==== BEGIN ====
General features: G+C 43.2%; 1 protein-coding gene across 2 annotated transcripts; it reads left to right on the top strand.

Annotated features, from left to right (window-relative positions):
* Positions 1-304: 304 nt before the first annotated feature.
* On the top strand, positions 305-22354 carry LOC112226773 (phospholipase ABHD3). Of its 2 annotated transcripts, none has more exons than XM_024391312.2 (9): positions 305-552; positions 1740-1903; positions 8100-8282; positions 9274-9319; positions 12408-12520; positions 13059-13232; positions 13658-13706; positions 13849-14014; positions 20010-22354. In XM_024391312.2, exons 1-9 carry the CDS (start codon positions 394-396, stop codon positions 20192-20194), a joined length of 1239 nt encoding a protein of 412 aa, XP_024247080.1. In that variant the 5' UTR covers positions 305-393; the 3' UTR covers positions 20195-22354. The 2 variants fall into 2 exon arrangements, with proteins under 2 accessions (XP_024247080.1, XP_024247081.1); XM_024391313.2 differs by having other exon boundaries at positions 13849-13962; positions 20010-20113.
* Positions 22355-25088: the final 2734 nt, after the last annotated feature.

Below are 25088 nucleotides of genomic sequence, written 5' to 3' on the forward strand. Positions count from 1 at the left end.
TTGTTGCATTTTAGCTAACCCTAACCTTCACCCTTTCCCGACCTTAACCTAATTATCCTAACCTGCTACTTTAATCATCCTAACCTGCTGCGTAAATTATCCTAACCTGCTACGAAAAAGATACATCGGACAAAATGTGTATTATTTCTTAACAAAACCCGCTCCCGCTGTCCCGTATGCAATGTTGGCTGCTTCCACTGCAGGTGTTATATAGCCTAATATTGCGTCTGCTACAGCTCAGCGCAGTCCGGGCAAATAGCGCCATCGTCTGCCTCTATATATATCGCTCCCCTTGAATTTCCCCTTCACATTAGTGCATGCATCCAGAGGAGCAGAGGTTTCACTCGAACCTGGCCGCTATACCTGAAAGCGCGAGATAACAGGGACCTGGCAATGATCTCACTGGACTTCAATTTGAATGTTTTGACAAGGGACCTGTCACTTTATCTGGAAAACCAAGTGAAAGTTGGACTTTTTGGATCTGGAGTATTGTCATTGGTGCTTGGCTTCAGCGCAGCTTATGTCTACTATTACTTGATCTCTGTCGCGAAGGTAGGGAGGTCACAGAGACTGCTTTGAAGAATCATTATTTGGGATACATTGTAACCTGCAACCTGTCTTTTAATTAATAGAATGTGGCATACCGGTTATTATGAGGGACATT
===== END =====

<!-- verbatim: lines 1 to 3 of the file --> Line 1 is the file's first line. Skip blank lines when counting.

General features: G+C 43.2%; 1 protein-coding gene across 2 annotated transcripts; it reads left to right on the top strand.

Annotated features, from left to right (window-relative positions):
* Positions 1-304: 304 nt before the first annotated feature.